We Are All ITO

Historically, “IT Operations” was one department, one team, all functions.  This model hasn’t made sense and wasn’t positioning this department to scale to the next level.  Since May 2017, we’ve seen more than a few organizational changes, restructuring functions, and changing of personnel roles.  Now the dust has settled, it’s a good time to mention our brand and mission for this year.

My team’s theme for 2018 is NIHIL SINE MAGNO LABORE.  Latin translation is “Nothing Without Great Effort”.  Steve talks a lot about our IT transformation, having achieved much, but have more ground to go.  The phoenix seen here is representative of our transformational journey.  I would like to extend this theme to all IT teams as we pull together.

To this aim, all teams fall under the department “ITO” and break out into three separate teams:  Infrastructure, DevOps, and QA.  Moving forward, teams will be identified as “ITO – Infrastructure”, “ITO – DevOps”, and “ITO – Quality Assurance”, respectively.  The goal is unification of technology services and support.

Bringing us together.

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Cross Training Teams in a Knowledge Culture

“Learning is a treasure that will follow its owner everywhere.”
— Chinese Proverb

There is so many things IT people need to know these days.  Gone are specializations in many organizations.  Yep, IT pros must know 20 to 30 different types of technologies to remain relevant and competitive.  In fact, as I interview younger candidates, there is evidence the new generation of IT people already have these skills and more.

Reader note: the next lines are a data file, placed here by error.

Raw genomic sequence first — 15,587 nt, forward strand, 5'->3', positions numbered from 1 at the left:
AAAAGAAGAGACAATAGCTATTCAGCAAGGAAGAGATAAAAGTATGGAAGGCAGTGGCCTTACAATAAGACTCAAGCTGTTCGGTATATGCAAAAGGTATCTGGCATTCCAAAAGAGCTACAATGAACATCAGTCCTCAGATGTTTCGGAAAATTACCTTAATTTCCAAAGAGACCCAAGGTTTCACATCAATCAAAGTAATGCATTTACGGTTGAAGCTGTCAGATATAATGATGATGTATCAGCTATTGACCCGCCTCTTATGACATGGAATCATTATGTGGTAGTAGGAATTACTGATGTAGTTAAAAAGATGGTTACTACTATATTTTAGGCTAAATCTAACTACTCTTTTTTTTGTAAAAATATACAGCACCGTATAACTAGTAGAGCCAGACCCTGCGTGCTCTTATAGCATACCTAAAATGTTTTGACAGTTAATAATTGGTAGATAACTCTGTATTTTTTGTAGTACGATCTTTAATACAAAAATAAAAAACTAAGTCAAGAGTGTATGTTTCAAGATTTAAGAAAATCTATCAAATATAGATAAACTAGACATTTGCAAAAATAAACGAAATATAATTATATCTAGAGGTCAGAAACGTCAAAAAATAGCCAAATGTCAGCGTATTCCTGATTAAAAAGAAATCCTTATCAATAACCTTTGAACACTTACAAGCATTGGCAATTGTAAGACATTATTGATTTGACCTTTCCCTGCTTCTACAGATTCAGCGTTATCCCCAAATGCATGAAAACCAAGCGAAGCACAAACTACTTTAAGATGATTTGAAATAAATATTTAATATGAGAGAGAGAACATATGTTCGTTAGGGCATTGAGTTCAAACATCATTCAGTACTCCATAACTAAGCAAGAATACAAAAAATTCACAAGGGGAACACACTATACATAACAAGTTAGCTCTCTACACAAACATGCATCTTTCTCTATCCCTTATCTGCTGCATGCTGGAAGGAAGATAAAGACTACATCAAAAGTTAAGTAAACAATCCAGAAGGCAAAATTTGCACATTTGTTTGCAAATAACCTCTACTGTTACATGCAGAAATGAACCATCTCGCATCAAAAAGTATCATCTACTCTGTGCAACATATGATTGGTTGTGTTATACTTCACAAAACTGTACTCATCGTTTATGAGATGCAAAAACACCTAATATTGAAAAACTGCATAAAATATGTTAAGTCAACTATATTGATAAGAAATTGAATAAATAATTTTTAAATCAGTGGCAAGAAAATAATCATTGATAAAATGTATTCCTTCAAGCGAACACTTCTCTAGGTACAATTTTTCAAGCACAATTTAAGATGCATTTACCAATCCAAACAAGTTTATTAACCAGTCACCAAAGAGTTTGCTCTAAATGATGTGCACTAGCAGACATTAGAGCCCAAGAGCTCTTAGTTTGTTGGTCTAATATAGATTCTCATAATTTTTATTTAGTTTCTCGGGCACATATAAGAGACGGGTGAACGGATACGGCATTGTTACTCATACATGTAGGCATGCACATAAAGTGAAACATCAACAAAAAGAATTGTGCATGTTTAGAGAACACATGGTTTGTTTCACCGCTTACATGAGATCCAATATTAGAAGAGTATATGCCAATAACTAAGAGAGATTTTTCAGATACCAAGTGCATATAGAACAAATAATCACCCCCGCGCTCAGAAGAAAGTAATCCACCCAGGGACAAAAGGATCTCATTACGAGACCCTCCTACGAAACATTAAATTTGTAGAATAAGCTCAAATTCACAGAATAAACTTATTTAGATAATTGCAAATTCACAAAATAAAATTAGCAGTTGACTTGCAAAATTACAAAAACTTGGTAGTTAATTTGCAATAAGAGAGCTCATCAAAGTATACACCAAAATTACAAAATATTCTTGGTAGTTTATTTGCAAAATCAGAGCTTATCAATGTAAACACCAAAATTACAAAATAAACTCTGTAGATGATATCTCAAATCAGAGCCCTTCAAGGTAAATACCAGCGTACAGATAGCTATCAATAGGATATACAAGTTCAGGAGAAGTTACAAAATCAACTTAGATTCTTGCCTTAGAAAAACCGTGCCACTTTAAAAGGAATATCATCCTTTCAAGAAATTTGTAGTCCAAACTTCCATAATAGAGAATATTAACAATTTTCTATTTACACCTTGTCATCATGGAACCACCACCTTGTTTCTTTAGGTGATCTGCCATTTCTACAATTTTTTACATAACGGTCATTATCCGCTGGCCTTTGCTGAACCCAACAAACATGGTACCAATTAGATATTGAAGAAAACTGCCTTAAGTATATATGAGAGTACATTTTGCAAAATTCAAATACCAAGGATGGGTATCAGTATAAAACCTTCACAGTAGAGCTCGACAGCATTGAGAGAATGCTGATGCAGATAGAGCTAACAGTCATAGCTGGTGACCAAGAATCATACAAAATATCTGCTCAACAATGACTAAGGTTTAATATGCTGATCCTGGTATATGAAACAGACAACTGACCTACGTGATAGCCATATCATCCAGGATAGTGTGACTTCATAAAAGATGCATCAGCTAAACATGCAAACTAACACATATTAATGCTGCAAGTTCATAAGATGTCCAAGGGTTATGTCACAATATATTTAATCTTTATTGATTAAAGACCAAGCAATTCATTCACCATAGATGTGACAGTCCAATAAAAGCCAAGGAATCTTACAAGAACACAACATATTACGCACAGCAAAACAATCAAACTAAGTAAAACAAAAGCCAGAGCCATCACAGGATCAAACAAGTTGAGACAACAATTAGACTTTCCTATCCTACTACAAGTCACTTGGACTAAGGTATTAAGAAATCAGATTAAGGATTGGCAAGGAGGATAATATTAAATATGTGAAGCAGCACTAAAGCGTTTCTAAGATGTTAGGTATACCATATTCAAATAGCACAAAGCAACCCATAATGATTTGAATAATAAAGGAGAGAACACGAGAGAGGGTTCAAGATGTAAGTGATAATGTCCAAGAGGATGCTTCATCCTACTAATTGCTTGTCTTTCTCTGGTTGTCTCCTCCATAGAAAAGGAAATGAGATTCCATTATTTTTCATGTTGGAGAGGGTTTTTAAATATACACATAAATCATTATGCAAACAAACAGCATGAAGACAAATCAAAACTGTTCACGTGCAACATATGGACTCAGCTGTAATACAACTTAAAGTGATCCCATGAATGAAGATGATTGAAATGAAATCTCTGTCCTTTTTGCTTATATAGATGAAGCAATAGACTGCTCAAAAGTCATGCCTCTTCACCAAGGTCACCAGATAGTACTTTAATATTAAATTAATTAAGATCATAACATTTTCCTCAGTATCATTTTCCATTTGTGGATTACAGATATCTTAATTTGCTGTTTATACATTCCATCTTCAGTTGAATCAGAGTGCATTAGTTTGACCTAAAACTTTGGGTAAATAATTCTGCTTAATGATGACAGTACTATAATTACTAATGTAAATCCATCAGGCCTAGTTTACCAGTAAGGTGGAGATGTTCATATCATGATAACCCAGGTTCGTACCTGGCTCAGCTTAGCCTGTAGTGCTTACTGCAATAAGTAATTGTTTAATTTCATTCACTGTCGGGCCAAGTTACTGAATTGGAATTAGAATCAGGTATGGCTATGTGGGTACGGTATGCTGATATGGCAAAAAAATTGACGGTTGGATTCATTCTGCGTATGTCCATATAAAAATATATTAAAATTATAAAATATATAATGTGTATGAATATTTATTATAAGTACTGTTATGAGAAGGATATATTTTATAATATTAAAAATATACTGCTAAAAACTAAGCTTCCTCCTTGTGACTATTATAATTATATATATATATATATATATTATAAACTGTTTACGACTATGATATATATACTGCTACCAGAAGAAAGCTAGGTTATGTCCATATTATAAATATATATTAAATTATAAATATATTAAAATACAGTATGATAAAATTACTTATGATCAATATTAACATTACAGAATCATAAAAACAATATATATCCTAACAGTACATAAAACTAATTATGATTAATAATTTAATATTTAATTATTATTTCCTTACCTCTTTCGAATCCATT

And that’s just infrastructure.  All organizations expect IT people to know core business applications.  Specifically, how they relate to the organization and customer, technical work flows, monitoring, and on and on.  How does an organization tackle it all while keeping IT pros at least tuned into the periphery?

How I’ve done this historically is this idea of knowledge culture and DevOps’ “Sharing” idea, where team members present material via a TED talk.  Below is my deck on peer learning.  I hope you find it applicable.

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Lanvera Update: January 2018

“If you fail to plan, you are planning to fail!” – Benjamin Franklin

January marks the six months and our progress is moving rapidly on multiple fronts.

1. Developed and publicize IT’s strategic plan for 2018. This is our road map for the year, developed in December and approved by senior leadership.

2. Workstation Technology Refresh is in full swing. Moving to Windows 10 has been fairly uneventful and user satisfaction is high with the hardware decision. Although we’ve made a conscious decision to stay with legacy software productivity platforms so we can have more time considering Office 365.

3. VMWARE NSX progessing slowly. Primarily, due to difficulties with our network provider, a subject for a future blog. Mobius has been fantastic and working with my local team. Concurrently, team members are spinning up on NSX via VMWARE’s training classes.

4. SOC2: AICPA’s Service Organization Control 2. SOC 2 is considered a technical audit, but goes beyond that. SOC 2 requires companies to establish and follow strict information security policies and procedures, encompassing the security, availability, processing, integrity, and confidentiality of customer data.